Fig. 2: Results of allo-HCT in FluTBI12 and FB4 group.
figure 2

NRM non-relapse mortality, RI relapse incidence, LFS leukemia-free survival, OS overall survival.

The most frequent causes of death included original disease (48.3% in FluTBI12 and 67.2% in FB4, p = 0.09), infections (20.7% and 16.4%, p = 0.62) and GVHD (6.9% and 14.8%, p = 0.29). Only one patient in the FluTBI12 group and no patient in the FB4 group died as a consequence of cardiac toxicity (3.4% and 0%, respectively, p = 0.14).


In this study, we retrospectively compared TBI-based versus Bu-based MAC in combination with Flu in AML patients transplanted in CR1 or CR2. The results of this study provide no evidence of the superiority of one over another conditioning regimen before allo-HCT with respect to RI, OS, LFS, NRM, and GVHD incidence.

The comparison of TBI-based versus chemotherapy-based conditioning in AML patients yields ambiguous results. In the previous study comparing two RICs before allo-HCT in AML patients we showed improved LFS and OS as well as a tendency towards a reduced risk of relapse in FluTBI patients under the age of 50 years when compared to patients treated with Flu plus Bu. However, the FluTBI regimen was associated with an increased incidence of NRM in older patients [4]. As a consequence of those results, in this study we hypothesized that TBI at a myeloablative dose of 12 Gy would be at least as effective as Bu-based MAC.

TBI-based conditioning provides a homogenous dose distribution to the whole body, independently from the blood supply to the leukemic cells and it is not influenced by variability in drug absorption, metabolism, biodistribution or clearance kinetics as in the case of chemotherapy-based regimens. However, the practice of irradiation modes, including dose fractionation and dose rate as well as beam energy, dosimetry and organ shielding differ significantly around the world, making this conditioning very heterogenous [10, 11]. Initially, TBI was administered as a single fraction [12]. However, its toxicity, especially fatal radiation pneumonitis led this approach to being abandoned and fractionated doses of TBI have become the standard of care. Nevertheless, a consistent pattern of dose fractionation of TBI in AML patients has not been established so far. TBI at a dose of 12 Gy given once or twice a day over 3 or 4 days resulted in similar outcomes in patients with acute leukemias [13]. In the more recent analysis from the Japanese registry, Ueda et al. showed better OS and lower RI of 4-fractionated when compared to 6-fractionated 12 Gy TBI before allo-HCT in AML patients transplanted in non-CR, but not for those in CR. Simultaneously, the authors did not report any differences between studied groups in relation to the incidence of acute GVHD, extensive chronic GVHD, interstitial pneumonia, or sinusoidal obstruction syndrome of the liver after allo-HCT [14].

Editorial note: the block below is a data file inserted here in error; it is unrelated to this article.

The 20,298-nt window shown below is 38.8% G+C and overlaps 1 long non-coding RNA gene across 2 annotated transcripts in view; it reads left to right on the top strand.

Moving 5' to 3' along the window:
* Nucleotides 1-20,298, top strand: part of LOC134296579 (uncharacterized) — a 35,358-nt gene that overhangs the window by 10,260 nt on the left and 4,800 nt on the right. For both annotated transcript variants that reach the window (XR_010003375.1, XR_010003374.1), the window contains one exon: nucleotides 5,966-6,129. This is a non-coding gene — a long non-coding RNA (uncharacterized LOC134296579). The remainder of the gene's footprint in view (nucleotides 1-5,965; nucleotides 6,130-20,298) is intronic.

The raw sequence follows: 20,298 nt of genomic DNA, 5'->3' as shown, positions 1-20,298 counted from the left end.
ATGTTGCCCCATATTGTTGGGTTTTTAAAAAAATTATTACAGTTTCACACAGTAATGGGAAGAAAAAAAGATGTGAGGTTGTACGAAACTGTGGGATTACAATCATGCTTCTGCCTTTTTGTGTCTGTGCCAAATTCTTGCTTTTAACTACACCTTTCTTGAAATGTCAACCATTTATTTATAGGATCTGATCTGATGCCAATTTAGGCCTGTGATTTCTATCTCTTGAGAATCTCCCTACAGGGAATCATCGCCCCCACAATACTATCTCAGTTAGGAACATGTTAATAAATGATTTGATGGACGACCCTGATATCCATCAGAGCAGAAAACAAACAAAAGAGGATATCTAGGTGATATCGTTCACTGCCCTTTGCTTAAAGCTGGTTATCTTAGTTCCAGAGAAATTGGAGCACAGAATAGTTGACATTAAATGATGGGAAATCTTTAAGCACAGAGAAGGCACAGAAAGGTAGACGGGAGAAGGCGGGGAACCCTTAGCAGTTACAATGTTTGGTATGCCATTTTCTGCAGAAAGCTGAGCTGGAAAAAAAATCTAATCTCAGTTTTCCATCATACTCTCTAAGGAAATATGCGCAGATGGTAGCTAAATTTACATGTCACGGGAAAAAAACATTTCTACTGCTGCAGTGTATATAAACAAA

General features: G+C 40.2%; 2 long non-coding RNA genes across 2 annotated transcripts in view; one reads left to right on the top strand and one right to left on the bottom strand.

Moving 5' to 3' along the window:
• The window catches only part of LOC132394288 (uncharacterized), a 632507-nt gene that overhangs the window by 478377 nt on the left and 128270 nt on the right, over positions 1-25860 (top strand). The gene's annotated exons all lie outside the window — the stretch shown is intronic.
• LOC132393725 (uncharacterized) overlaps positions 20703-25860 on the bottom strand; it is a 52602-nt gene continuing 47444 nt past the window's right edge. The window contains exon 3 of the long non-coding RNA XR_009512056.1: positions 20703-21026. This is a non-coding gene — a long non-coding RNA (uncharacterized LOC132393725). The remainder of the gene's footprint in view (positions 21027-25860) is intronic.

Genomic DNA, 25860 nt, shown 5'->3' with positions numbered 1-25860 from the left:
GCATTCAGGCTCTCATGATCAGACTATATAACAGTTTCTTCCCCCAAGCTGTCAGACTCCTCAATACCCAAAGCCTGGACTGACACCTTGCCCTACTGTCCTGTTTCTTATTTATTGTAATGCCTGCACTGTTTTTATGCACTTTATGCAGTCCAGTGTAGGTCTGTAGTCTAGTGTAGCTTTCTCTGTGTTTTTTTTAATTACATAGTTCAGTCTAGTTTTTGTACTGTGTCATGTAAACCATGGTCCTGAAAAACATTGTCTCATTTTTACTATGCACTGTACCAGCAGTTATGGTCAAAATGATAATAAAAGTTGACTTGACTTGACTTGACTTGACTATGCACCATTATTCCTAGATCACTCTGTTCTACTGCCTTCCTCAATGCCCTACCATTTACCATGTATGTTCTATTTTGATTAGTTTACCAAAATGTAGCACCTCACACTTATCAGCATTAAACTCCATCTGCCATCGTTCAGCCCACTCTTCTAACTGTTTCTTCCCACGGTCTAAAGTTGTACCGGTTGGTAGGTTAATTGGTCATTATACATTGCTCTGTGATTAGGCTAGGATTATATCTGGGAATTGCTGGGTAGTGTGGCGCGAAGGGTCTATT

TBI as MAC has been mainly combined with Cy at a dose of 120 mg/kg. In a prospective French study, Blaise et al. showed the superiority of CyTBI over Cy with oral Bu in relation to disease-free survival (DFS), OS, RI, and NRM in AML patients transplanted in CR1 [15]. In the retrospective study by the ALWP of the EBMT, CyTBI was associated with a lower risk of relapse without significant difference in DFS and OS when compared to intravenous Bu with Cy in AML patients transplanted in CR1 or CR2 [1].

In recent years, Cy has been substituted with Flu in order to minimize conditioning-related toxicity. The combination of Flu with TBI was initially created as a reduced intensity conditioning (RIC) with TBI at a dose of 8 Gy [16]. A German study group showed comparable results of CyTBI at a dose of 12 Gy and FluTBI at a dose of 8 Gy in relation to RI, NRM, DFS and OS in AML patients transplanted in CR1, however, the FluTBI regimen was associated with reduced incidence of severe oral mucositis as well as reduced NRM in the patients above the age of 40 years [17].